The road doesn't widen, and there are no stop signs. You'll find a gas station and country store (pictured above), the Joyce Depot Museum (interesting!), a fire station, and the Family Restaurant (pretty good). The population of Joyce are scattered into the surrounding countryside.
The first Saturday in August is when Joyce, Washington comes alive. The town hosts Joyce Daze Wild Blackberry Festival, a nearly all-day festival featuring fresh homemade blackberry pies, a parade down main street, booths filled with artisanal goods for sale, live music and dancing, and games and competitions.
Joyce is also where you catch the road to nearby Crescent Beach and RV Park, owned by Weyerhauser. Pull up and spend the night in your RV, or hang out as long as you care to for the day. A day use fee applies.
The (small) villages of Sekiu and Clallam Bay are located about 50 miles (80.46 km) west of Port Angeles, which will still take you 1 1/4 hours to drive by car. The two towns hug opposite ends of the sandy crescent beach surrounding the body of water known as Clallam Bay.
Clallam Bay is the working man's town, being right on Highway 112, while Sekiu is almost entirely about fishing. If you haven't come for the stellar fishing, the area is still lovely for picnics, beach combing, hiking, biking, bird watching, scuba diving, and kayaking.
Pictured at right: Not far from Sekiu, and close to the road, is this dramatic sea stack like a needle with full-grown trees perched atop.
Highway 112 and the North Olympic Peninsula both end at the town of Neah Bay, within the Makah Indian Reservation. Makah is pronounced MahKAW.
The most northwesterly corner of the lower 48 states is here at Cape Flattery and Tatoosh Island. The trail to Cape Flattery will take you 20 - 30 minutes on varying terrain or boardwalk. The hike is well worth the effort. Tatoosh Island is clearly visible from Cape Flattery. You are also likely to see whales, seals, and many species of sea birds depending on the season of your visit.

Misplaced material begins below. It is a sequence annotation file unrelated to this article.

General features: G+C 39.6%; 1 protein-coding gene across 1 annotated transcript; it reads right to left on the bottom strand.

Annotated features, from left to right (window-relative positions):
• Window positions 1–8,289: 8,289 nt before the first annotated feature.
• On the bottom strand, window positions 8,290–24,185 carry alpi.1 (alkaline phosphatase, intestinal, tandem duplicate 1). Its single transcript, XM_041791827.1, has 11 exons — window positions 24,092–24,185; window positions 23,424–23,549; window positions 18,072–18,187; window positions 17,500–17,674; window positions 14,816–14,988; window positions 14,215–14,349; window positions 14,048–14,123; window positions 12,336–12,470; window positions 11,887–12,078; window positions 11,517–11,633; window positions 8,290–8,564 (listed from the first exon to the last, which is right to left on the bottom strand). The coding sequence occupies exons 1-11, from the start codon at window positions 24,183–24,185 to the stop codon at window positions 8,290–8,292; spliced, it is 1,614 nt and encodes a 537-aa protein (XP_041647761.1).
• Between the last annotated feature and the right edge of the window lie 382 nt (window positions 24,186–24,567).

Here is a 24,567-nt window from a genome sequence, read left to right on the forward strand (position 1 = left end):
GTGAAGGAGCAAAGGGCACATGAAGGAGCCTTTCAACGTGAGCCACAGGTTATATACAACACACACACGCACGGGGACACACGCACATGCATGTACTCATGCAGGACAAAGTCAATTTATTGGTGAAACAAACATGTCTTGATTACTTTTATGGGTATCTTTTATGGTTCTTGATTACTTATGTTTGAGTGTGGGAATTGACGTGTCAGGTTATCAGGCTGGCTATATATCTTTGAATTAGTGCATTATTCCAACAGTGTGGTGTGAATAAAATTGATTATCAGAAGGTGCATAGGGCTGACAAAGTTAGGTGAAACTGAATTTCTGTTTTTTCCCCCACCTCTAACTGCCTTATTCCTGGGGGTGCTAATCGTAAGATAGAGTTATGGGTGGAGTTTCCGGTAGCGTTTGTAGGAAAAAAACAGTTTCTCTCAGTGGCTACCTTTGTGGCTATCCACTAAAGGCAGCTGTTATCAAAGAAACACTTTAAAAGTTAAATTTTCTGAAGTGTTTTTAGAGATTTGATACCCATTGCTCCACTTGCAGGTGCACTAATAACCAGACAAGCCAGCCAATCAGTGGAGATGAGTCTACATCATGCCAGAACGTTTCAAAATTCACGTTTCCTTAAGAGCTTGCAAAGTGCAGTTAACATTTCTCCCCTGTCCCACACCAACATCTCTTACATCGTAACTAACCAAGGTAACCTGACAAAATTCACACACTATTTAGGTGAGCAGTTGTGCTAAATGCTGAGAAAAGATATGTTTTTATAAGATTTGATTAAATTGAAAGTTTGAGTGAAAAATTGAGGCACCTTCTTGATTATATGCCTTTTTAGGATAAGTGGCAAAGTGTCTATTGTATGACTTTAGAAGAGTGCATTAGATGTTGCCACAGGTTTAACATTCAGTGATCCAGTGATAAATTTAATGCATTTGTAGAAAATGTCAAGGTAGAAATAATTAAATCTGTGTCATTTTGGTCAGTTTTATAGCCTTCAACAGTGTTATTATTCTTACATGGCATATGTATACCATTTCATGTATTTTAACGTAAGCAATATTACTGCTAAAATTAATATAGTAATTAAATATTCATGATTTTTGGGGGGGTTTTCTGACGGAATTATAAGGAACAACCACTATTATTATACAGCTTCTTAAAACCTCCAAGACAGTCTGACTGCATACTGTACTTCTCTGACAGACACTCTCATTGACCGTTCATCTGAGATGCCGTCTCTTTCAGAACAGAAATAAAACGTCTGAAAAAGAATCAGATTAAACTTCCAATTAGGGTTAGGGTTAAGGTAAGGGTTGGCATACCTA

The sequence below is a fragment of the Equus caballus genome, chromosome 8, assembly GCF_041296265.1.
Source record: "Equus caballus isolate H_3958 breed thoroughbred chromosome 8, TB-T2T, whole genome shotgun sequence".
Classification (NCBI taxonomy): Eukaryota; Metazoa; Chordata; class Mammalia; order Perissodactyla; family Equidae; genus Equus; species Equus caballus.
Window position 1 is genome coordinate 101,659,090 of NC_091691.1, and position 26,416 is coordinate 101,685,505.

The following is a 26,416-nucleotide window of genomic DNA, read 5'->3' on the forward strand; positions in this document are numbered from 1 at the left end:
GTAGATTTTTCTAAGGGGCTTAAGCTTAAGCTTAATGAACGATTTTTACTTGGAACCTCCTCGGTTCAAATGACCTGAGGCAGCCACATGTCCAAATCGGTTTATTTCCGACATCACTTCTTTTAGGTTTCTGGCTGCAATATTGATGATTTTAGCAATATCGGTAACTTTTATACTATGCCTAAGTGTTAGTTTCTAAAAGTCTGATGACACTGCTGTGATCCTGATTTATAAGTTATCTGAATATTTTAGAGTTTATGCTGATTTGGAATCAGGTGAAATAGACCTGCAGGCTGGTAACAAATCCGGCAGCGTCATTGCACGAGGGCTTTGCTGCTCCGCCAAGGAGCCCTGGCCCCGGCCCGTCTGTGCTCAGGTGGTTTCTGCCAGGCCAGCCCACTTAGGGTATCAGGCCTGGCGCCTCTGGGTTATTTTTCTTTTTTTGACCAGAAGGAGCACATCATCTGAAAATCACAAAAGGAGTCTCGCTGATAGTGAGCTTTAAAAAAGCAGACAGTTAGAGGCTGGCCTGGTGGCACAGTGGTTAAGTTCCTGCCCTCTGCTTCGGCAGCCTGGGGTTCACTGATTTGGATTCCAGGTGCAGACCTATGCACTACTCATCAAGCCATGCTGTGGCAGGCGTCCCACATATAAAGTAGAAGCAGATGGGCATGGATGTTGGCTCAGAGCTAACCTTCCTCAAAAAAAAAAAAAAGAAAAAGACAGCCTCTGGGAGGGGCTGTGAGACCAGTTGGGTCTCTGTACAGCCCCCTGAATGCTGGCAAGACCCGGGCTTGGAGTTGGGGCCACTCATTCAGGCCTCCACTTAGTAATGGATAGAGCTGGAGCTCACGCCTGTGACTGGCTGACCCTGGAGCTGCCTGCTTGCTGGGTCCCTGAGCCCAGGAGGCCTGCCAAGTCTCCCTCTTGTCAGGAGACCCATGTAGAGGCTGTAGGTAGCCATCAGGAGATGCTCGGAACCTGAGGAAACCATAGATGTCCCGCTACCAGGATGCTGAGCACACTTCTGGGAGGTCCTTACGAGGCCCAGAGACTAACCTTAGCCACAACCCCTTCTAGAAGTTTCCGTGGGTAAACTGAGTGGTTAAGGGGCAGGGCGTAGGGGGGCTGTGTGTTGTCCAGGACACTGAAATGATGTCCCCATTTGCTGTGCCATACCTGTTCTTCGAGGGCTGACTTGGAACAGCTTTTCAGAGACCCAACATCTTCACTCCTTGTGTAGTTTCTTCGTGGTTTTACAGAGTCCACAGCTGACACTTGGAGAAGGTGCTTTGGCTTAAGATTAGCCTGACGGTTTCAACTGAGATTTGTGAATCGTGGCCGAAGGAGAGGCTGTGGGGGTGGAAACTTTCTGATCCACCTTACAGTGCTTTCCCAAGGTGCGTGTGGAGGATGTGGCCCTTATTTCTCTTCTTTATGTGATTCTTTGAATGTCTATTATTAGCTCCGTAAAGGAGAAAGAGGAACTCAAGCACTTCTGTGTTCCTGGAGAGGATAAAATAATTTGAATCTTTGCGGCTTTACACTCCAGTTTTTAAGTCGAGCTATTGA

For much more information on Neah Bay Washington, visit this page.
The area along the north coast of Washington state through which Highway 112 now runs was traditionally home to the Klallam and Makah peoples.
As Europeans began to filter into the area, most communication and travel were done via steamboats which regularly served the north Olympic Peninsula communities, bringing homesteaders, lumbermen, explorers and other hardy individuals.
As more people arrived, roads were built which were little more than wide hilly trails skirting the rugged coastline and occasionally dipping inland. Over the course of a couple hundred years, the meager foot trails and wagon roads gave way to train tracks hauling lumber from newly-built lumber mills.
The main road connected the small towns such as Port Crescent, Gettysburg, Twin and Pysht, which were thriving villages during the early years. These towns have now receded into very small communities or become ghost towns. Many have earned a mention in the area's historic literature.
Highway 112 is still a two-lane road that wends its way along the contours of the land, several times following hair pin turns to the very shores of the Strait of Juan de Fuca. Today, the logging industry moves by truck.
You may find that some log-truck drivers seem to be in an all-fired hurry. Which is just fine, of course. When one is on vacation, one sometimes forgets that others are still hard at work; so please don't hold it against them. Simply pull over and let these hard-working drivers go about their business. Then you can keep right on sight-seeing at whatever pace is ideal for you. Because the sights are definitely worth seeing!
The continuing wild remoteness of the west end of Clallam County WA in the North Olympic Peninsula means that you can still revel in its nearly pristine wildness.
Get a taste of the area by watching this 4-minute video tour presented by Highway112.org.